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Most companies don’t utilise supply chain data

Anuradha Shukla | Jan. 28, 2016
Data can give a competitive edge to companies, says DHL’s white paper.

Most companies are not utilising supply chain data, which can give organisations a competitive edge.

A white paper from DHL indicated that this supply chain data already runs the day-to-day flow of goods around the world.

Few very successful companies are already using this data as a predictive tool for accurate forecasting.

The white paper titled "The predictive enterprise: Where data science meets supply chain" is authored by Lisa Harrington, President of the lharrington group. Findings of the paper revealed the various opportunities available to companies to anticipate and even predict the future.

"The old ways of doing business are changing as a result of data analytics. No longer can companies run their businesses by looking through the rear-view mirror - they must now look ahead and use the supply chain data available to them to foretell the future if they are to keep up with the competition. Technology has provided a new means to achieve that possibility," said Harrington.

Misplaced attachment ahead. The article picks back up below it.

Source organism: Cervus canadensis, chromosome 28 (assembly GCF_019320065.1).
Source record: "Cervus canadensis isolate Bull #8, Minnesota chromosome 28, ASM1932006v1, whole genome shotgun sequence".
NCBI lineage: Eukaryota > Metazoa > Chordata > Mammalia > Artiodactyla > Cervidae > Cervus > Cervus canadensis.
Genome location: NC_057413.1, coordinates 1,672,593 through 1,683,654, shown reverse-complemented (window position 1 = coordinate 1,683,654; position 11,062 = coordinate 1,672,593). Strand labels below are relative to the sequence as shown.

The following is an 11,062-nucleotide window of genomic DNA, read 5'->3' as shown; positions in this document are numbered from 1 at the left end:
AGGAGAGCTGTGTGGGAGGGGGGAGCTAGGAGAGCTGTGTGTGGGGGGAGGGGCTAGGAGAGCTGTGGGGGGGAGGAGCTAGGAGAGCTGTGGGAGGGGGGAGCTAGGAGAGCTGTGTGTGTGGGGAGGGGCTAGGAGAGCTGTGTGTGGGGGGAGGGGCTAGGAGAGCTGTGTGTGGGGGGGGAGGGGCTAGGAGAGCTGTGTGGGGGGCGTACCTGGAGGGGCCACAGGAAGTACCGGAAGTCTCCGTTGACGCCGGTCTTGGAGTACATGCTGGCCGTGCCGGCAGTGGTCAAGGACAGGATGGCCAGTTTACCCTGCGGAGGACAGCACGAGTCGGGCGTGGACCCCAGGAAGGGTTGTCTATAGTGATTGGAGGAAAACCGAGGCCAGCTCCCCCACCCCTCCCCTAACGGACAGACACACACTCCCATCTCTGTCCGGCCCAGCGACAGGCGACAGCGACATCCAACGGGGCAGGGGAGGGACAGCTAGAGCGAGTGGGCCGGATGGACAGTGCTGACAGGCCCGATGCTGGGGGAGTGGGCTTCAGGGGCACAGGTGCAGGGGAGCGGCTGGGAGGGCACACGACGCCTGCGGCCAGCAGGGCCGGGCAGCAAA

Integrating technology into enterprise
Companies are challenged to integrate supply chain analytics technologies and tools into the enterprise.

Typically, they progress through several stages of maturity as they adopt these technologies. The descriptive supply chain stage leverages information and analytics systems to present data in an easy to understand manner.

Although leveraging descriptive tools can help companies to cut costs and eliminate waste in their supply chains, leading companies prefer a more predictive supply chain.

The white paper insisted that predictive supply chain enable companies to start to sense and shape demand, streamline networks, and improve agility and responsiveness.

"Through data analysis we can run a diagnostic that identifies existing trends and constraints in the supply chain, and use it to predict future pain points or failures caused by shifting demand patterns," said Gary Keatings, Vice President Global Solutions Design Center of Excellence and Product Development, DHL Supply Chain. "Through better prediction of demand we have seen companies successfully cut 20 to 30 percent out of inventory, depending on the industry, while increasing the average fill rate by 3 to 7 percentage points."

 

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